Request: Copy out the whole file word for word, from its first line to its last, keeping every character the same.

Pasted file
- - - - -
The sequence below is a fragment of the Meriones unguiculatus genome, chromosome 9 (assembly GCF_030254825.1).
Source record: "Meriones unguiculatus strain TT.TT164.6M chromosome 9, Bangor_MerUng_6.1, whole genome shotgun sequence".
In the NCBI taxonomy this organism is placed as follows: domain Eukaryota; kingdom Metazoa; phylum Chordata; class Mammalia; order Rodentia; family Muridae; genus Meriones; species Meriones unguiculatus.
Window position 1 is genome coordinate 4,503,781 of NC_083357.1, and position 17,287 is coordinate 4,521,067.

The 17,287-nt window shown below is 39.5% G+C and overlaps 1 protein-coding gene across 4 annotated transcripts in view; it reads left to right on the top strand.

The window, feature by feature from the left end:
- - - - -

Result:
The sequence below is a fragment of the Meriones unguiculatus genome, chromosome 9 (assembly GCF_030254825.1).
Source record: "Meriones unguiculatus strain TT.TT164.6M chromosome 9, Bangor_MerUng_6.1, whole genome shotgun sequence".
In the NCBI taxonomy this organism is placed as follows: domain Eukaryota; kingdom Metazoa; phylum Chordata; class Mammalia; order Rodentia; family Muridae; genus Meriones; species Meriones unguiculatus.
Window position 1 is genome coordinate 4,503,781 of NC_083357.1, and position 17,287 is coordinate 4,521,067.

The 17,287-nt window shown below is 39.5% G+C and overlaps 1 protein-coding gene across 4 annotated transcripts in view; it reads left to right on the top strand.

The window, feature by feature from the left end: